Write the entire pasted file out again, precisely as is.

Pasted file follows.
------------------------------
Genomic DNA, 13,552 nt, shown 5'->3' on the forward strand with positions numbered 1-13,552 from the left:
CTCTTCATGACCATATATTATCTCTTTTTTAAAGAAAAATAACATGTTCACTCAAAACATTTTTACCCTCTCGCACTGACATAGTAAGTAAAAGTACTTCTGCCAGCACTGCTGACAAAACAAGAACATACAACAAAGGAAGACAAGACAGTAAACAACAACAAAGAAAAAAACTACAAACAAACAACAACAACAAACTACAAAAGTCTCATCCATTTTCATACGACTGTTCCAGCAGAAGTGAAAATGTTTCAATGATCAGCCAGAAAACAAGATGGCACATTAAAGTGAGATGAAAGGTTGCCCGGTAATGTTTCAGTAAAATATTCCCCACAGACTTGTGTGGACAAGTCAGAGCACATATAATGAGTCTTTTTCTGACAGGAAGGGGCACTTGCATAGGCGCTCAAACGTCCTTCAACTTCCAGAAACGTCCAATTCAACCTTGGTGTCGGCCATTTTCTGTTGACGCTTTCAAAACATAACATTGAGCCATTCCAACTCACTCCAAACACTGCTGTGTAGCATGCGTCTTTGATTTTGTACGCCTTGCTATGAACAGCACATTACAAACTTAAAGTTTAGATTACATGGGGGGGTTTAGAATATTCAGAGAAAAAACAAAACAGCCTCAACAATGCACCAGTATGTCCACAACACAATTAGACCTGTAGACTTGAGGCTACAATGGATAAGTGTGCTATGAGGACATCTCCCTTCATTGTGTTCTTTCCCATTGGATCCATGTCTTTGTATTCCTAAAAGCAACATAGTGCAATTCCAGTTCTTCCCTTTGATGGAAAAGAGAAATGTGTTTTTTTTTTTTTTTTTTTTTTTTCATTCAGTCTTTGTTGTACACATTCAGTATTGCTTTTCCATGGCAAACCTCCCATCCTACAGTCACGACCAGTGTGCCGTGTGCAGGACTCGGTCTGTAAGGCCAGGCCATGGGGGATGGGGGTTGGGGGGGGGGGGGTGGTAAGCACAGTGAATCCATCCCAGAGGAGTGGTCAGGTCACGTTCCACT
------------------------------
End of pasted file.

Genomic DNA, 13,552 nt, shown 5'->3' on the forward strand with positions numbered 1-13,552 from the left:
CTCTTCATGACCATATATTATCTCTTTTTTAAAGAAAAATAACATGTTCACTCAAAACATTTTTACCCTCTCGCACTGACATAGTAAGTAAAAGTACTTCTGCCAGCACTGCTGACAAAACAAGAACATACAACAAAGGAAGACAAGACAGTAAACAACAACAAAGAAAAAAACTACAAACAAACAACAACAACAAACTACAAAAGTCTCATCCATTTTCATACGACTGTTCCAGCAGAAGTGAAAATGTTTCAATGATCAGCCAGAAAACAAGATGGCACATTAAAGTGAGATGAAAGGTTGCCCGGTAATGTTTCAGTAAAATATTCCCCACAGACTTGTGTGGACAAGTCAGAGCACATATAATGAGTCTTTTTCTGACAGGAAGGGGCACTTGCATAGGCGCTCAAACGTCCTTCAACTTCCAGAAACGTCCAATTCAACCTTGGTGTCGGCCATTTTCTGTTGACGCTTTCAAAACATAACATTGAGCCATTCCAACTCACTCCAAACACTGCTGTGTAGCATGCGTCTTTGATTTTGTACGCCTTGCTATGAACAGCACATTACAAACTTAAAGTTTAGATTACATGGGGGGGTTTAGAATATTCAGAGAAAAAACAAAACAGCCTCAACAATGCACCAGTATGTCCACAACACAATTAGACCTGTAGACTTGAGGCTACAATGGATAAGTGTGCTATGAGGACATCTCCCTTCATTGTGTTCTTTCCCATTGGATCCATGTCTTTGTATTCCTAAAAGCAACATAGTGCAATTCCAGTTCTTCCCTTTGATGGAAAAGAGAAATGTGTTTTTTTTTTTTTTTTTTTTTTTTCATTCAGTCTTTGTTGTACACATTCAGTATTGCTTTTCCATGGCAAACCTCCCATCCTACAGTCACGACCAGTGTGCCGTGTGCAGGACTCGGTCTGTAAGGCCAGGCCATGGGGGATGGGGGTTGGGGGGGGGGGGGTGGTAAGCACAGTGAATCCATCCCAGAGGAGTGGTCAGGTCACGTTCCACT